|Ann Truong, auditioning for the part of Savannah in Sonnigsburg|
We wanted to create Australia’s first supernatural drama. Back when we started work on Sonnigsburg, there really hadn’t been any prime time supernatural shows on Australian television. Since then, we’ve seen the first season of Glitch and the premiere of The Kettering Incident. Instead of being first, our show is joining the zeitgeist. Rural towns haunted by their pasts.
There was another key element that drove us to make some decisions early on – we didn’t want our cast to look like the rest of Australian television. We wanted to make sure we didn’t cast only white actors. We didn’t want all our characters to be straight.
When you make a decision like this early on, it informs the creative process. You write characters that reflect a wider Australian experience. You tell stories that look new and feel different.
Writers never want to feel like their characters or stories are ticking boxes, though. You want story to be paramount; but you also know that television doesn’t reflect the faces or the sexualities you see in your own life.
Making your lead character a woman isn’t particularly revolutionary in Australia; we’ve done pretty well in the decades since Prisoner. We’ve got the Miss Fisher Mysteries, Janet King, The Wrong Girl and The Kettering Incident. And over the past few years, there seems to be a push to put women front and centre on television worldwide; it’s in Hollywood feature films where the lack of gender diversity is most stark.
Then we decided to make her gay. Was there a gay lead female character on Australian television before we started work on Sonnigsburg? I don’t think so. Janet King existed on Crownies and then got her own show in 2014. Australian television was changing.
There’s been a lot of discussion in the last few years about diversity on stage and on screen. #OscarsSoWhite was the most prominent; tackling the lack of diversity in Academy Award nominations. Both Hollywood and our local industry have done surveys on diversity in front of and behind the camera and it’s staggeringly one-sided.
There’s arguments made about having to train up the next generation, but the Sonnigsburg writers room felt like – as least as far as casting was concerned, the answer was colour-blind. We would audition people from any background for our lead roles. And though, in one case, we wrote a Sri Lankan character into our script, we were still open to changing his ethnicity, if it came down to it.
Much of our casting process was driven by one other factor; we wanted to work with actors we’d never worked with before. We weren’t saying no or never to casting actors from previous projects, but making the choice to broaden our horizons was important for us creatively. It’s very easy to work with the same people over and over; looking to bring in new voices is important.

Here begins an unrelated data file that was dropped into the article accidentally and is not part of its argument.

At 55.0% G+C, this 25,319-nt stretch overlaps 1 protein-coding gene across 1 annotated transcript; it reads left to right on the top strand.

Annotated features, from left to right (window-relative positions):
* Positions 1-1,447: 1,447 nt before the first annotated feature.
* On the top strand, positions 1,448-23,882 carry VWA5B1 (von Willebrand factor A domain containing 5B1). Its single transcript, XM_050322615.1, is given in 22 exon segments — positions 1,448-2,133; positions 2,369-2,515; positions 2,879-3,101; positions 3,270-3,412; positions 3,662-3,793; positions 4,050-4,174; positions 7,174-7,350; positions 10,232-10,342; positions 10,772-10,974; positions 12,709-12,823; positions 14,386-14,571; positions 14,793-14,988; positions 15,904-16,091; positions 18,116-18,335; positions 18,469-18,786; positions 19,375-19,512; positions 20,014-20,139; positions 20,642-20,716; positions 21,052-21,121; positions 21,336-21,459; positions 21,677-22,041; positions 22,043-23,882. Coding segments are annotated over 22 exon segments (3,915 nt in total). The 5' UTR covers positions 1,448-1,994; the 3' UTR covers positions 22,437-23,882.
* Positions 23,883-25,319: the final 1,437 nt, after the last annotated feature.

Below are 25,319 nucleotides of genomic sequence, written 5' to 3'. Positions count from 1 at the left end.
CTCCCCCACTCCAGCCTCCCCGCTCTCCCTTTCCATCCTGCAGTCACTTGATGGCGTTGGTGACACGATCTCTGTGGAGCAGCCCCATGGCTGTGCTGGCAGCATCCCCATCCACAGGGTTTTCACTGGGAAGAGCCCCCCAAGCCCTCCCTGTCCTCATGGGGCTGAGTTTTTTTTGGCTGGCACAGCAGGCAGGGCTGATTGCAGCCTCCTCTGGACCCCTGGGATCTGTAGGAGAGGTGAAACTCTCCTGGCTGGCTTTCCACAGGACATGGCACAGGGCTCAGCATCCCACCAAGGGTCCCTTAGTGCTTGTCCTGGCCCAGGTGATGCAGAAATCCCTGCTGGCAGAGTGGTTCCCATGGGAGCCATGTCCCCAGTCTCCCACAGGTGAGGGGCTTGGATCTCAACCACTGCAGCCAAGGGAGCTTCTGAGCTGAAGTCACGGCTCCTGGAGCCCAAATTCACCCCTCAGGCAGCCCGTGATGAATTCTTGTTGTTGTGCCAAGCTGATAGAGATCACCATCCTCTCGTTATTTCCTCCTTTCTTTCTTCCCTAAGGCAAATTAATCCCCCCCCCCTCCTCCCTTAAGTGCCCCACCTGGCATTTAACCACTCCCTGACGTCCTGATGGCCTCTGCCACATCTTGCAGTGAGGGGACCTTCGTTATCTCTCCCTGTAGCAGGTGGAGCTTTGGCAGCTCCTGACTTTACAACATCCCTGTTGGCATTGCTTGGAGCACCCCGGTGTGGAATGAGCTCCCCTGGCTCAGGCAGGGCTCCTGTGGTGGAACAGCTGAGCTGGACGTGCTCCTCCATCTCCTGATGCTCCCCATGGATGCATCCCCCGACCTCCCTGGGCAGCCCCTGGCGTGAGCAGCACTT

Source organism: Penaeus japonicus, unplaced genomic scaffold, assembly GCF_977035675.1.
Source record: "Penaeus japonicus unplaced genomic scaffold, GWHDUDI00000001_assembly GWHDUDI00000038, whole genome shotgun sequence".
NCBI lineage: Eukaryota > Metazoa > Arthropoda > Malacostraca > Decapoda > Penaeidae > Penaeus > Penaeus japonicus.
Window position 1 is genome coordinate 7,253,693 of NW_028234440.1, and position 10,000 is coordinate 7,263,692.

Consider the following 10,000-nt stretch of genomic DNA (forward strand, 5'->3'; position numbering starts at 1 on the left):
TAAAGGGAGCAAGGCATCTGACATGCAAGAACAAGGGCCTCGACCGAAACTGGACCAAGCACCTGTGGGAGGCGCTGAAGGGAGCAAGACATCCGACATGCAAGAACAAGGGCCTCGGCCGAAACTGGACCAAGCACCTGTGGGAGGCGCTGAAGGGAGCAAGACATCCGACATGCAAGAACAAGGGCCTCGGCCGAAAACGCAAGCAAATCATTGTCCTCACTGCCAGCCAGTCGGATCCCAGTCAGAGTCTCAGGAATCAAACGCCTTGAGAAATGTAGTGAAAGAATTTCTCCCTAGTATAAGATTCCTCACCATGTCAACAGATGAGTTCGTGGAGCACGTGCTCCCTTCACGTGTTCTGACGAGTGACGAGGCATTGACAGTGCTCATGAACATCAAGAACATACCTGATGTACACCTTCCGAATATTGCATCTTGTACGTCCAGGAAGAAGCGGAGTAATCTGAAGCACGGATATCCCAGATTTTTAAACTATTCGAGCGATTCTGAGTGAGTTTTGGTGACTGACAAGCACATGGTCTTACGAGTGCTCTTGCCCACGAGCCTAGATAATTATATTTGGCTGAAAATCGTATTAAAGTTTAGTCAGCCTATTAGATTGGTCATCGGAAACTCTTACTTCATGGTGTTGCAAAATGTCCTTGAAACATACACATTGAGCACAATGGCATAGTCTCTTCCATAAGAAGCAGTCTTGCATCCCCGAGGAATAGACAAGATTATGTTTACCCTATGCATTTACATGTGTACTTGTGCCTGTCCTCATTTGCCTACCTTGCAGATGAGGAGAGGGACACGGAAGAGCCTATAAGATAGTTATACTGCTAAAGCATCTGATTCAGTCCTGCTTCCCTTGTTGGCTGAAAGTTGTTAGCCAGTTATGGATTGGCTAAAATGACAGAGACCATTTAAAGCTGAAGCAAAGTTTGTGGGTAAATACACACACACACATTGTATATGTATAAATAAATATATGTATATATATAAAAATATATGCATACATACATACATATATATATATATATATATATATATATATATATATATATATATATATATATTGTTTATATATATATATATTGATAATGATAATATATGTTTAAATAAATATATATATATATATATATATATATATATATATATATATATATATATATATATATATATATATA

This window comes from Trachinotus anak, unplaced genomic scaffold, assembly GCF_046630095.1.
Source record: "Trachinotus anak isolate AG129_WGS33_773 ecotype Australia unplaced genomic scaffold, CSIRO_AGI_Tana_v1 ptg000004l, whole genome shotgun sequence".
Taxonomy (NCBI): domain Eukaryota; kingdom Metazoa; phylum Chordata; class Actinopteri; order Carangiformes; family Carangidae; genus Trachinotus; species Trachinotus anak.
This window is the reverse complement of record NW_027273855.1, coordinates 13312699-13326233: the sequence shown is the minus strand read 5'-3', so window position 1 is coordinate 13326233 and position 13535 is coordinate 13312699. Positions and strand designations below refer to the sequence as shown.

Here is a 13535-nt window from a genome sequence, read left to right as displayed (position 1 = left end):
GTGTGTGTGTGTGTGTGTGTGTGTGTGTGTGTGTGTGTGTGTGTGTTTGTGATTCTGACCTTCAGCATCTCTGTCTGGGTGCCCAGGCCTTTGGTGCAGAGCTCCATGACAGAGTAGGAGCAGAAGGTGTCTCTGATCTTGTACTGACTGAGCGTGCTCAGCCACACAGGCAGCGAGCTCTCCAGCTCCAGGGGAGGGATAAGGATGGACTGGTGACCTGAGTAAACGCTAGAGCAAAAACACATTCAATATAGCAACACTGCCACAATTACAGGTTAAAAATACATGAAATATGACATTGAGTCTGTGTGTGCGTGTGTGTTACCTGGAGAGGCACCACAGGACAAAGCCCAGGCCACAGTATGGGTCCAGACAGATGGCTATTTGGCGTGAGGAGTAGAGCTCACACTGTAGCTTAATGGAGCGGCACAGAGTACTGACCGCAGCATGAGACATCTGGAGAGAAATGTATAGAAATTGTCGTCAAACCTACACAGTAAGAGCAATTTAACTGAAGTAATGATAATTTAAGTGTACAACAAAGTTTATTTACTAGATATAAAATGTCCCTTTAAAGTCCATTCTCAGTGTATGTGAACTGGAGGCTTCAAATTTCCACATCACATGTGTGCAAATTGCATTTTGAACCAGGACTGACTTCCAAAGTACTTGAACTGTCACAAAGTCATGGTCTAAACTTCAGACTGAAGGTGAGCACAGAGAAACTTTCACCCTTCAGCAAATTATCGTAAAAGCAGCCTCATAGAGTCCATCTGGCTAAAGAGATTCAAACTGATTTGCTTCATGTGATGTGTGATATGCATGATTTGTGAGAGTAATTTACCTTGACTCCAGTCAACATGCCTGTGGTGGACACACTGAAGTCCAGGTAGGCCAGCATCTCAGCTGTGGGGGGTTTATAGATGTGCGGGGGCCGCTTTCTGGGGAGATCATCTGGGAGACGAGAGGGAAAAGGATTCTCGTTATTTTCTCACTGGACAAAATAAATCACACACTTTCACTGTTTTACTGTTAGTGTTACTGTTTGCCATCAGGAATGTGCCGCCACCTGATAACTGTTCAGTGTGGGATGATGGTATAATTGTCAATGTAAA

When we started the process of casting, we took a kind of surgical approach; we didn’t cast a wide net by posting audition notices. We approached some actors we knew but hadn’t worked with and invited them to audition. We also looked at casting websites to find actors we’d never met and never heard of.
As with any casting, some decisions are easily made and some are much tougher.
The first audition we held was with Dushan Philips, for the role of Ashan. It was held in our writers’ room, which was at an office in Port Melbourne in an industrial area. Dushan must have wondered what he was getting himself into, venturing to that place at night. We’re so glad he made the trip, because he made a great impression on us. It was such a relief to start the audition process with a win.
|Dushan Philips auditions for Ashan on Sonnigsburg|
Sonnigsburg has a big cast. We wrote the role of Alfred for Don Bridges, a legendary Australian character actor. We invited Ian Stenlake (Sea Patrol, Stingers) to take part as Frank.
But at the forefront of our minds, as it would be, was casting the lead role of Savannah and her ex-girlfriend Jade. We knew what their characters were like, but not what they looked like. They weren’t fixed in our minds yet.
We auditioned lots of women; some for both roles. After a couple of weeks, we had some tough choices to make. We had a lot of great actors to choose from. We narrowed down our lists and had “second round” auditions to test chemistry. We needed a Savannah and Jade that worked together. We needed a Savannah who would feel like good friends with our Ashan.
In the end, we cast Ann Truong as Savannah Haskin. She impressed us from the first moment we saw her, finding the right mix of emotions for a character who is sometimes hard to read. And we were so lucky to find her; she is amazing in the role and, not surprisingly, she’s worked on a lot of other projects during the long production of our show.
Sonnigsburg may not be Australia’s first supernatural drama or the first with a gay female lead character. But it was important for us to make these decisions early; to help us tell the story we wanted to tell and reflect the diversity we see in our everyday lives.
|Petra Elliott auditions for the role of Savannah before being cast as Jade|
|Soren Jensen, auditioning for the role of Norman in Sonnigsburg|
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